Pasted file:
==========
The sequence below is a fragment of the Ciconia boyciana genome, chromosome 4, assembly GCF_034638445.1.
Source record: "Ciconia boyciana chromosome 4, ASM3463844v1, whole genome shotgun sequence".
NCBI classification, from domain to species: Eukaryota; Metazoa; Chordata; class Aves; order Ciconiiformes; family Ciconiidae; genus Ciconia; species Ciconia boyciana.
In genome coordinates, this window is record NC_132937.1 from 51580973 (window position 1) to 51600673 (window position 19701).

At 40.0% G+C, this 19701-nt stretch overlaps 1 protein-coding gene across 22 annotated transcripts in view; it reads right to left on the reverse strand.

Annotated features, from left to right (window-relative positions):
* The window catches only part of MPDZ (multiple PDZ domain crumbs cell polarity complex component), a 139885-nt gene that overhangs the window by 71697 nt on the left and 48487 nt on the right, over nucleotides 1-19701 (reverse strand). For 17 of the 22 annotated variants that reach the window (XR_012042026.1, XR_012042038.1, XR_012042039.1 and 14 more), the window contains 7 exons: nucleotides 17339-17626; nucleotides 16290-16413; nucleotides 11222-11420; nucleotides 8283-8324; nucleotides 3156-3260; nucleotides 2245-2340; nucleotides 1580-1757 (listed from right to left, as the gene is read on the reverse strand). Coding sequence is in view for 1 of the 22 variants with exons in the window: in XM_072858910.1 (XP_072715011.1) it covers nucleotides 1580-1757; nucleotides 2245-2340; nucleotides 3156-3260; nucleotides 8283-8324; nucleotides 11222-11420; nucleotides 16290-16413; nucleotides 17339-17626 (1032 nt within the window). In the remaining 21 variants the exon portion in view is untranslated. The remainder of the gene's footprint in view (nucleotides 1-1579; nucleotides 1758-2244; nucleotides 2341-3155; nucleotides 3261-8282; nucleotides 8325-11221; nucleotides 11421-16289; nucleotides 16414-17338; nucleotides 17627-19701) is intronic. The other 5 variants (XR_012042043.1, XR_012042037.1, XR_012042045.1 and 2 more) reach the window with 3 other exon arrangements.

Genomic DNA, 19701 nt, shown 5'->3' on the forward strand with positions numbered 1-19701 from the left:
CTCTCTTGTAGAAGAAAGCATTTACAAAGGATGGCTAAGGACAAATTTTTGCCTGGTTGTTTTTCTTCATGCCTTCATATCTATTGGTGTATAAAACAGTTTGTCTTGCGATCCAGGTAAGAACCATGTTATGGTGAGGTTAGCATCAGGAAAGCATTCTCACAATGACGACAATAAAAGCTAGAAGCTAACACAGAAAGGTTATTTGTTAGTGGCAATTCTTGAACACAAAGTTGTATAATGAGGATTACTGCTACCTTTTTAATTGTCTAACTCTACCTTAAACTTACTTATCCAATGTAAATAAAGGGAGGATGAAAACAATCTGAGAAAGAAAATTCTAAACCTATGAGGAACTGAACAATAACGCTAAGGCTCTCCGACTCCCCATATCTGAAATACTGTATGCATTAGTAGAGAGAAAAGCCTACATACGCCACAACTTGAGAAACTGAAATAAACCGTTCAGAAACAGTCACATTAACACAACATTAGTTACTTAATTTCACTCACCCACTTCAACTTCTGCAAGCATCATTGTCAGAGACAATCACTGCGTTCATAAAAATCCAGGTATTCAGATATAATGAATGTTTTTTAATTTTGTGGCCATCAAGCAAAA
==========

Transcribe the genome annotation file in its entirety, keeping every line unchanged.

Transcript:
The sequence below is a fragment of the Ciconia boyciana genome, chromosome 4, assembly GCF_034638445.1.
Source record: "Ciconia boyciana chromosome 4, ASM3463844v1, whole genome shotgun sequence".
NCBI classification, from domain to species: Eukaryota; Metazoa; Chordata; class Aves; order Ciconiiformes; family Ciconiidae; genus Ciconia; species Ciconia boyciana.
In genome coordinates, this window is record NC_132937.1 from 51580973 (window position 1) to 51600673 (window position 19701).

At 40.0% G+C, this 19701-nt stretch overlaps 1 protein-coding gene across 22 annotated transcripts in view; it reads right to left on the reverse strand.

Annotated features, from left to right (window-relative positions):
* The window catches only part of MPDZ (multiple PDZ domain crumbs cell polarity complex component), a 139885-nt gene that overhangs the window by 71697 nt on the left and 48487 nt on the right, over nucleotides 1-19701 (reverse strand). For 17 of the 22 annotated variants that reach the window (XR_012042026.1, XR_012042038.1, XR_012042039.1 and 14 more), the window contains 7 exons: nucleotides 17339-17626; nucleotides 16290-16413; nucleotides 11222-11420; nucleotides 8283-8324; nucleotides 3156-3260; nucleotides 2245-2340; nucleotides 1580-1757 (listed from right to left, as the gene is read on the reverse strand). Coding sequence is in view for 1 of the 22 variants with exons in the window: in XM_072858910.1 (XP_072715011.1) it covers nucleotides 1580-1757; nucleotides 2245-2340; nucleotides 3156-3260; nucleotides 8283-8324; nucleotides 11222-11420; nucleotides 16290-16413; nucleotides 17339-17626 (1032 nt within the window). In the remaining 21 variants the exon portion in view is untranslated. The remainder of the gene's footprint in view (nucleotides 1-1579; nucleotides 1758-2244; nucleotides 2341-3155; nucleotides 3261-8282; nucleotides 8325-11221; nucleotides 11421-16289; nucleotides 16414-17338; nucleotides 17627-19701) is intronic. The other 5 variants (XR_012042043.1, XR_012042037.1, XR_012042045.1 and 2 more) reach the window with 3 other exon arrangements.

Genomic DNA, 19701 nt, shown 5'->3' on the forward strand with positions numbered 1-19701 from the left:
CTCTCTTGTAGAAGAAAGCATTTACAAAGGATGGCTAAGGACAAATTTTTGCCTGGTTGTTTTTCTTCATGCCTTCATATCTATTGGTGTATAAAACAGTTTGTCTTGCGATCCAGGTAAGAACCATGTTATGGTGAGGTTAGCATCAGGAAAGCATTCTCACAATGACGACAATAAAAGCTAGAAGCTAACACAGAAAGGTTATTTGTTAGTGGCAATTCTTGAACACAAAGTTGTATAATGAGGATTACTGCTACCTTTTTAATTGTCTAACTCTACCTTAAACTTACTTATCCAATGTAAATAAAGGGAGGATGAAAACAATCTGAGAAAGAAAATTCTAAACCTATGAGGAACTGAACAATAACGCTAAGGCTCTCCGACTCCCCATATCTGAAATACTGTATGCATTAGTAGAGAGAAAAGCCTACATACGCCACAACTTGAGAAACTGAAATAAACCGTTCAGAAACAGTCACATTAACACAACATTAGTTACTTAATTTCACTCACCCACTTCAACTTCTGCAAGCATCATTGTCAGAGACAATCACTGCGTTCATAAAAATCCAGGTATTCAGATATAATGAATGTTTTTTAATTTTGTGGCCATCAAGCAAAA